I’d seen him at the last two stake dances and thought he was cute, but hadn’t really talked to him. But that night, things were different. We danced, and he spun me in circles as we both laughed. When we wanted a breather, I jumped on his back and he ran me around the stake center. Eventually, we ended up sitting in the hall, and when too many people complained about stepping over our outstretched feet, we moved into a classroom, where I snuggled into his side and he held my hand. At the end of the night, we walked out to the parking lot together, and just as my dad was turning into the parking lot, Matt kissed me for the first time.
I was fourteen.
After that, we were inseparable. Or at least as inseparable as a fourteen-year-old and a fifteen-year-old who live forty miles apart can be. We talked on the phone every afternoon while watching videos on MTV. We begged rides from our parents, his older brother, and any friends willing to take pity on us. We went to church dances and school dances and parties after his high school football games. We kissed. We kissed a lot. We kissed in his bedroom with the door closed. We kissed in his family’s cabin when we were the only people there. We were probably extraordinarily lucky, but we never did anything that would land us in the bishop’s office to confess. Matt and I dated on-and-off (mostly on) for the next three years, until he left for college.
As far as active Mormon kids go, we broke a lot of the rules. For the Strength of Youth says: “You should not date until you are at least 16 years old. When you begin dating, go with one or more additional couples. Avoid going on frequent dates with the same person. Developing serious relationships too early in life can limit the number of other people you meet and can perhaps lead to immorality.” We basically turned a blind eye to that paragraph. My parents didn’t seem to care. His parents didn’t seem to care. None of our church leaders seemed to care, or at least seemed to care enough to tell us to knock it off.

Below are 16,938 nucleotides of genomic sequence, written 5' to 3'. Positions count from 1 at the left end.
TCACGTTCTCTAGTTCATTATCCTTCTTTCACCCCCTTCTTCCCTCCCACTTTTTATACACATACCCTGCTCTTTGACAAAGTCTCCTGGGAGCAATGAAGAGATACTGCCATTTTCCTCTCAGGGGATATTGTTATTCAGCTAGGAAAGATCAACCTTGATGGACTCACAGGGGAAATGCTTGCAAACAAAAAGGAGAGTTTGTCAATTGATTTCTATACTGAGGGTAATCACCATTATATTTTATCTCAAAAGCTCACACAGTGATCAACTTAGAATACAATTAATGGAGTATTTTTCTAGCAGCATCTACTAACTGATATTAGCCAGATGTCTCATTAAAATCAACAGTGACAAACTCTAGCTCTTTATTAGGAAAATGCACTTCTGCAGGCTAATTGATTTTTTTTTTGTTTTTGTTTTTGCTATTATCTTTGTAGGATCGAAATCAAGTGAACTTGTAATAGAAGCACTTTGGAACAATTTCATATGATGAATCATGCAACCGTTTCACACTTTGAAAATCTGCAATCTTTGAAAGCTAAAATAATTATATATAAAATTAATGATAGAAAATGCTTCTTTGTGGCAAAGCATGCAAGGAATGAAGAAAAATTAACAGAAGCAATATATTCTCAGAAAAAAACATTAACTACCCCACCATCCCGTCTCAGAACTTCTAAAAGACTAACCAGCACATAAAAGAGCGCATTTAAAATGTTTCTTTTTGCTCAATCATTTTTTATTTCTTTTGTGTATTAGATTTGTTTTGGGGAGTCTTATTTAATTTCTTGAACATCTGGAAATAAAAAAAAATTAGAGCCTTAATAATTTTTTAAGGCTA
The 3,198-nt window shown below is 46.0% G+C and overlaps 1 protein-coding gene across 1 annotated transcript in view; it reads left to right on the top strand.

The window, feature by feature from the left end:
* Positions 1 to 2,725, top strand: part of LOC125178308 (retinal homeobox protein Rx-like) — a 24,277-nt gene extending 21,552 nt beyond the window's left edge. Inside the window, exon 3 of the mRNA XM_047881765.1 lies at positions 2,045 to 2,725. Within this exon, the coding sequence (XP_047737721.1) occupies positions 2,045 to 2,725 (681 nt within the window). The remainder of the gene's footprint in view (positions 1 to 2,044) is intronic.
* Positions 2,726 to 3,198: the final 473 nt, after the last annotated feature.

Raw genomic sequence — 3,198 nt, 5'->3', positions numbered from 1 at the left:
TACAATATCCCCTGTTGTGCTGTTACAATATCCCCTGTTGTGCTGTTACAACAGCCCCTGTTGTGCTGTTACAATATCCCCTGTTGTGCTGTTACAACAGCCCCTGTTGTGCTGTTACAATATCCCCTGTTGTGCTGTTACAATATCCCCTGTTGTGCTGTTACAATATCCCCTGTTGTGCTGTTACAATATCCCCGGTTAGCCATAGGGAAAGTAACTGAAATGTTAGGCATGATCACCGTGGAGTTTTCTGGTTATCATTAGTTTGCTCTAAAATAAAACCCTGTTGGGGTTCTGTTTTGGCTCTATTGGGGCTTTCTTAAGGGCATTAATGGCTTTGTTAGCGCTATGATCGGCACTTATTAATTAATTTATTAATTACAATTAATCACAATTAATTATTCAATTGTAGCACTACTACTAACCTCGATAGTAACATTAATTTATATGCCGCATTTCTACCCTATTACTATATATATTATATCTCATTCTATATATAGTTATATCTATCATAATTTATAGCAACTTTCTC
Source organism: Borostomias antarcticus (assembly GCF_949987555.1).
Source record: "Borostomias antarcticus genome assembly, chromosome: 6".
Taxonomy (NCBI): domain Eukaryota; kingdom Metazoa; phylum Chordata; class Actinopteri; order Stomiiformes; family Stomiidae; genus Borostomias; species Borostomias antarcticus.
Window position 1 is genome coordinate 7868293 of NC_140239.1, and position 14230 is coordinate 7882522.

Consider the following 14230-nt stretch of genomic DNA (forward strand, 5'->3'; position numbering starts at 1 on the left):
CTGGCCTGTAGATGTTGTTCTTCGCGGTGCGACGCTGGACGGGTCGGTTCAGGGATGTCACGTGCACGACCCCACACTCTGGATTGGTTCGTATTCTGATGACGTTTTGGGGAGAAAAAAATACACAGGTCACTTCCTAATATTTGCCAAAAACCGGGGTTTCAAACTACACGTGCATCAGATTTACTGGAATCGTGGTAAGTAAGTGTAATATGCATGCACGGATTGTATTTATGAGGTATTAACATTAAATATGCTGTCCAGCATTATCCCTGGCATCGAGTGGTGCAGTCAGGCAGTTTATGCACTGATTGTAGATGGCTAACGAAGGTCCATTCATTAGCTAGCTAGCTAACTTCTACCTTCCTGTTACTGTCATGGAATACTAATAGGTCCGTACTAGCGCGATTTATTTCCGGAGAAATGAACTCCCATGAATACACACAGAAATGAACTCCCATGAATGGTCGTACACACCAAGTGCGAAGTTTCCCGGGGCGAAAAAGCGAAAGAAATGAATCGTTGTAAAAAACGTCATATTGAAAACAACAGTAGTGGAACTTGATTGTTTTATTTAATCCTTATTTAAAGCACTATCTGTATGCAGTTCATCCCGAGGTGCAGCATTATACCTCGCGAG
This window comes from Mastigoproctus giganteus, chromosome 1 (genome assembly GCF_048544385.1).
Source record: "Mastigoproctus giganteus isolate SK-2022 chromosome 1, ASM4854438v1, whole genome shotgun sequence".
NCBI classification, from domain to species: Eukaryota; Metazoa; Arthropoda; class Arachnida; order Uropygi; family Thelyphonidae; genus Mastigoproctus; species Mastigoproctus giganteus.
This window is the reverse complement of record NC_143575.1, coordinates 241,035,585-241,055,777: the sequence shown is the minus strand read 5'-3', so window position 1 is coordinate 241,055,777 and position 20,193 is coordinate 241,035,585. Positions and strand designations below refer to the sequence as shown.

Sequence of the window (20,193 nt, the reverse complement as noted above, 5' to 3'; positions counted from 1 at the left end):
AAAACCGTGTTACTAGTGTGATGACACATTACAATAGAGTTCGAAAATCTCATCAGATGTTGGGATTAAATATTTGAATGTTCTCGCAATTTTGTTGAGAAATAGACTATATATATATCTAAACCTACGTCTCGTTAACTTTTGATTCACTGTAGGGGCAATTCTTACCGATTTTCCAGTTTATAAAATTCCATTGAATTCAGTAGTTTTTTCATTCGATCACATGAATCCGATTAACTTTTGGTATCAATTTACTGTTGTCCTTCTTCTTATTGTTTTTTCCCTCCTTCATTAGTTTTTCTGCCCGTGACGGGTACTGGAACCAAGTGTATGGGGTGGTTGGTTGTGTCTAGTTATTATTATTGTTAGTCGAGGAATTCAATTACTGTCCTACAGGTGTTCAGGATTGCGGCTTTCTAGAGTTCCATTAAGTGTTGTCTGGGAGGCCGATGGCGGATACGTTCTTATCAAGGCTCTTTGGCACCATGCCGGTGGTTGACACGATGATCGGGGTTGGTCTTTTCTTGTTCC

My son is going on his first date this weekend. It’s a group date, with three other couples, and they’re going to the zoo, to dinner, and to a high school dance. Sounds innocent enough, right? This spring baby of mine has watched most of his friends turn sixteen and start dating this year, and he seemed sheepish and apologetic about wanting to go to the dance, the last one for sophomores this school year, even though he won’t be sixteen for a few more weeks. He’s had to defend himself to more than one friend, and I find myself justifying the date to my friends too (even when they don’t ask for the justification).
It’s going to be an even more difficult stretch for my daughter, who won’t turn sixteen until 2/3 of the way through her junior year of high school.
It feels disingenuous of me to put down a hard and fast prohibition against dating before sixteen when I flouted that rule, and so did my husband (when he was fifteen he had his first kiss with a seventeen-year-old girl). I find myself being more of a “spirit of the law” kind of girl, but I wonder if I’m misjudging the symbolic importance of the age.
I’d love to have a discussion. Did you wait until you were sixteen to date? What were the upsides and downsides of waiting? Do you have rules for your kids or do you do the whole “teach them correct principles and let them govern themselves” thing? Is the age sixteen benchmark something that feels less like a rule and more like a guiding principle outside the jello belt?